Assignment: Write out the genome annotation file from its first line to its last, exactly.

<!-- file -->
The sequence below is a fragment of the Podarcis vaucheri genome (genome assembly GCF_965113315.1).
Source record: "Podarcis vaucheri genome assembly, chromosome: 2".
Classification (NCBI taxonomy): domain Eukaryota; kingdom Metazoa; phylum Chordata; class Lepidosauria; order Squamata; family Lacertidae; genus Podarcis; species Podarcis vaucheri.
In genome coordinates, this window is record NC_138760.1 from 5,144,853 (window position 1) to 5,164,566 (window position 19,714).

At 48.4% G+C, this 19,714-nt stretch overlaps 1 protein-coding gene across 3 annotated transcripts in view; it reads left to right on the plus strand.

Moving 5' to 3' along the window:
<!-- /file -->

The sequence below is a fragment of the Podarcis vaucheri genome (genome assembly GCF_965113315.1).
Source record: "Podarcis vaucheri genome assembly, chromosome: 2".
Classification (NCBI taxonomy): domain Eukaryota; kingdom Metazoa; phylum Chordata; class Lepidosauria; order Squamata; family Lacertidae; genus Podarcis; species Podarcis vaucheri.
In genome coordinates, this window is record NC_138760.1 from 5,144,853 (window position 1) to 5,164,566 (window position 19,714).

At 48.4% G+C, this 19,714-nt stretch overlaps 1 protein-coding gene across 3 annotated transcripts in view; it reads left to right on the plus strand.

Moving 5' to 3' along the window: